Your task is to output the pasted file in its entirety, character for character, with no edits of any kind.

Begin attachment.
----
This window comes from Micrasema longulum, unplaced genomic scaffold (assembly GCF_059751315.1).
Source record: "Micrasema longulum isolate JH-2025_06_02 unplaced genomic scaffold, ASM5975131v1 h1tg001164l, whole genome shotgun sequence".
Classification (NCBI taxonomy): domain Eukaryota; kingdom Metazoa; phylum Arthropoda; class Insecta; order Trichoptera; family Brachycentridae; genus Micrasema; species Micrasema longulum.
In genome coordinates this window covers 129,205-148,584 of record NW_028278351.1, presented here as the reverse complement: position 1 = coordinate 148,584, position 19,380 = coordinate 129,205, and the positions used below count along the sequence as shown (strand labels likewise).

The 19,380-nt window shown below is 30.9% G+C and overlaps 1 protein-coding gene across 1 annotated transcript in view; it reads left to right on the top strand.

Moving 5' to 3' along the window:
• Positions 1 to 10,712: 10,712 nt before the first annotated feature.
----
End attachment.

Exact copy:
This window comes from Micrasema longulum, unplaced genomic scaffold (assembly GCF_059751315.1).
Source record: "Micrasema longulum isolate JH-2025_06_02 unplaced genomic scaffold, ASM5975131v1 h1tg001164l, whole genome shotgun sequence".
Classification (NCBI taxonomy): domain Eukaryota; kingdom Metazoa; phylum Arthropoda; class Insecta; order Trichoptera; family Brachycentridae; genus Micrasema; species Micrasema longulum.
In genome coordinates this window covers 129,205-148,584 of record NW_028278351.1, presented here as the reverse complement: position 1 = coordinate 148,584, position 19,380 = coordinate 129,205, and the positions used below count along the sequence as shown (strand labels likewise).

The 19,380-nt window shown below is 30.9% G+C and overlaps 1 protein-coding gene across 1 annotated transcript in view; it reads left to right on the top strand.

Moving 5' to 3' along the window:
• Positions 1 to 10,712: 10,712 nt before the first annotated feature.